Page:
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|Category:||Landscape and Travel|
Photographing Reflections In The Landscape - Here are some top tips on photographing reflections in the autumn Lake District landscape with your Tamron lens.
When you think of the Lake District, visions of Lakes with wonderful, still reflections spring to mind – but there are other reflections in the Lakes as well that make great pictures – here we take a look at a range of reflection techniques.
Firstly, for those classic lake shots with mirror-like reflections. Your number one requirement is a still day (and I'm writing this with 25mph winds outside my office window!) So check the weather forecasts, sunny or cloudy makes little difference – what you're looking for is calm. Look at the direction of the wind and get out the maps, if you have 6mph westerly winds, the western shore of a lake with a high hill next to it should still be in the lee of the wind, and there should still be plenty of reflections.
Blea Tarn in the Langdales is a great example, it's not often calm over its entire expanse, but a light southerly wind often leaves enough calm water at the south end to achieve good reflections with the Langdales in the background. Similarly, small tarns, such as Tarn Hows are set in a hollow, surrounded by hills, so can often be sheltered.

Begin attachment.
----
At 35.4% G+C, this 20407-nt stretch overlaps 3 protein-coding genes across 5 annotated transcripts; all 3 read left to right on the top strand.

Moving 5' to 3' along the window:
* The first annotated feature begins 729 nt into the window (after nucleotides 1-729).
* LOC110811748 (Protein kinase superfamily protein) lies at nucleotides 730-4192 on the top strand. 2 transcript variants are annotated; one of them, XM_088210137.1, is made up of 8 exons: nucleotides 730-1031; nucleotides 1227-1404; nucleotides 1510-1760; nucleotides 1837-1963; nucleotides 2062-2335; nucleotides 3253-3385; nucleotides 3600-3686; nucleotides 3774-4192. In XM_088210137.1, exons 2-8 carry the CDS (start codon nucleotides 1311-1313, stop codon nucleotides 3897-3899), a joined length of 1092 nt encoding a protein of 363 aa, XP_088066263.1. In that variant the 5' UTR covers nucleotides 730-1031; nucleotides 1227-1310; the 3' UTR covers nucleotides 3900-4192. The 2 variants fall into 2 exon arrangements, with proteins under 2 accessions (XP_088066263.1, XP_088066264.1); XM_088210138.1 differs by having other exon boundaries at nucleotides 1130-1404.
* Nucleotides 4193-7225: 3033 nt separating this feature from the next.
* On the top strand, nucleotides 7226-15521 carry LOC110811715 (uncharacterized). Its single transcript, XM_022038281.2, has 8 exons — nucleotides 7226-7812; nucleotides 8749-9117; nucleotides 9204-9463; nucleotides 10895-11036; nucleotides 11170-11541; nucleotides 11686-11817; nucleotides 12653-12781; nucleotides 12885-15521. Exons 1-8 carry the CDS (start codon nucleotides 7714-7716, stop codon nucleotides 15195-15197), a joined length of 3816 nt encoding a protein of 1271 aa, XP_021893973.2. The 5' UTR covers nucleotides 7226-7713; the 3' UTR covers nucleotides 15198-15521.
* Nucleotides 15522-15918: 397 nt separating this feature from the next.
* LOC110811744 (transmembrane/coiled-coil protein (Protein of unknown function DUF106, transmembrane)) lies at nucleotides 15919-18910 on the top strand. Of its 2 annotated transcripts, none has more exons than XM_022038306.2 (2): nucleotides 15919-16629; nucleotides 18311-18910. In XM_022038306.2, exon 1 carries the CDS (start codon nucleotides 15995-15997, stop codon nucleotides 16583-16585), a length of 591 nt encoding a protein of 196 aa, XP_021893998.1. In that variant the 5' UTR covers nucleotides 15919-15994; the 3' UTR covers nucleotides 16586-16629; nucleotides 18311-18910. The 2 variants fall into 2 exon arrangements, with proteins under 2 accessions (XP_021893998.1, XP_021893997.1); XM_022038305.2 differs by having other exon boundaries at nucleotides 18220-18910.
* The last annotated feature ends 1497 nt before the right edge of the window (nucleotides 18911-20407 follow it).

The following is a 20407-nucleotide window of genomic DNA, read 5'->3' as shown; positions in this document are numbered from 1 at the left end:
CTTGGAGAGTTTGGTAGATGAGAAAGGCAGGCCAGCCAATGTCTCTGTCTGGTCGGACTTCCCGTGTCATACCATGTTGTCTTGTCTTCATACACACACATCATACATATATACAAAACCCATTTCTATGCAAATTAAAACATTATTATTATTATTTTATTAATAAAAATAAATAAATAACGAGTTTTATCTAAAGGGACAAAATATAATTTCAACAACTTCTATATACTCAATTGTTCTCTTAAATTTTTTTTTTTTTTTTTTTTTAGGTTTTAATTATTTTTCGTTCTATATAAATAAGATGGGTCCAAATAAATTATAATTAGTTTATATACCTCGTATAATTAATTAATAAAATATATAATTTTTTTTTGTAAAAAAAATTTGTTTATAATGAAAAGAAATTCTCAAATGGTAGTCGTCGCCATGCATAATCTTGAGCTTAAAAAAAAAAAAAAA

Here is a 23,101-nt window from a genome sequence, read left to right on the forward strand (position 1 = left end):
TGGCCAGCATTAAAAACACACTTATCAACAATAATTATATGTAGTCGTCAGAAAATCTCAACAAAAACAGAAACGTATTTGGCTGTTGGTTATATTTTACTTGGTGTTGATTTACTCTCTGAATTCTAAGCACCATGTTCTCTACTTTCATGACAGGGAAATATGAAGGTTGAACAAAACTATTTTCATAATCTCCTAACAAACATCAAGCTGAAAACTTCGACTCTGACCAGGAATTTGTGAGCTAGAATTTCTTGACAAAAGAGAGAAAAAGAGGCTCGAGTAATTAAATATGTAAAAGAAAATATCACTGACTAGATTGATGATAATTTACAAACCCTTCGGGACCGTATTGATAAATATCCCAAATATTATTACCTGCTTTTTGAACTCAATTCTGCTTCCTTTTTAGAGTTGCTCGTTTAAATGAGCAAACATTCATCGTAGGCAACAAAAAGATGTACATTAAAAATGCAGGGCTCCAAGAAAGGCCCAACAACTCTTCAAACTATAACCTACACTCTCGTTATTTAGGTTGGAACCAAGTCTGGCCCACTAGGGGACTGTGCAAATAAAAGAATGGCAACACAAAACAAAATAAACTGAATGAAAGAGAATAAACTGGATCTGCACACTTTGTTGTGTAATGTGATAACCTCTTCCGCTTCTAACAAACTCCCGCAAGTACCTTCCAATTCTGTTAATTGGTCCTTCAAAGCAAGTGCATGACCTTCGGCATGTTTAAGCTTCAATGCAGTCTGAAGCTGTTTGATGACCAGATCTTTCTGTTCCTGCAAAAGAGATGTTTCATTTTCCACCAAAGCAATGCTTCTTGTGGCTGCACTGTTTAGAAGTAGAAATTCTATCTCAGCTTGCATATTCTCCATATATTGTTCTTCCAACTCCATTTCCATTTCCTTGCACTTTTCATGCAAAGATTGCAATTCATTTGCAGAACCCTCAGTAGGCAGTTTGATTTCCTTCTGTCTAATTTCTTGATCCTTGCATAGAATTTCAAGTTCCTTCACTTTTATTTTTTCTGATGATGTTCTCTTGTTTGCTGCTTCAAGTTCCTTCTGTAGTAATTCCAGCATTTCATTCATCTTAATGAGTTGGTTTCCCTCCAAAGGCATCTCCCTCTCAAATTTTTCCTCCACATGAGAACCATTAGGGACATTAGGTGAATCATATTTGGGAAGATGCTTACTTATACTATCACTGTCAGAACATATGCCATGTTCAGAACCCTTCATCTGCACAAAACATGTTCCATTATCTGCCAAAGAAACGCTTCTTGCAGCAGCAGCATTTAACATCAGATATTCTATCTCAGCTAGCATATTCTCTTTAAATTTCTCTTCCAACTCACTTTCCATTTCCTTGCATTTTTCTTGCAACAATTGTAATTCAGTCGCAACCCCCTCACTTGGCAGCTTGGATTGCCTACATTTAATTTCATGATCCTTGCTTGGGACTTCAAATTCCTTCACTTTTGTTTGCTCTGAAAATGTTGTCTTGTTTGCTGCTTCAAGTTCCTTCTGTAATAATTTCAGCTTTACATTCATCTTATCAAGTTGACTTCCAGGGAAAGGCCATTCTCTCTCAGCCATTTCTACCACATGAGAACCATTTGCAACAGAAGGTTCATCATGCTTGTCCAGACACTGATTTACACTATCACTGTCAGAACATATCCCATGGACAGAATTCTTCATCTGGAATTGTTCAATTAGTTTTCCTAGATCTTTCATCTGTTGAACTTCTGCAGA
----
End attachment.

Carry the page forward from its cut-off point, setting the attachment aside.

Remember, winds are often lighter and lakes calmer early morning, so early alarms might give you a head start.
The "mirror-like" reflections the eye sees don't always translate into as successful a picture, the reason being that reflections off water are usually between 1½ and 2 stops darker that what is being reflected in it. I usually use a Lee filters 0.45 or 0.6 hard-edged grad on the top of my picture – pulled down to the far shore. The 0.45 typically keeps the “reality” still slightly lighter than the reflection, but balances up the brightness to what we perceive to be right; the human eye has a much greater contrast range than the digital sensor (or film), so we “see” reflections as perfect.
Sometimes, the surface of the lake may have ripples part-way out, but the nearer water is calm, to maximise the amount of reflection, shoot from as low a viewpoint as possible.
The reflection on it's own can make interesting, slightly surreal images, especially if you rotate it through 180 degrees so it appears more as altered reality.
Once you have got some good reflection pics, when the wind picks up a bit, don't simply pack your kit away – keep shooting the distorted ripples and reflections and create stunning abstract pictures – all you need to ensure is that there are some interesting shapes reflected in the water. Remember though, ripples change constantly, so don't limit yourself to taking one or two – thirty or so will give you so much variation of shapes that you should find a couple that really work – but don't forget to delete the others!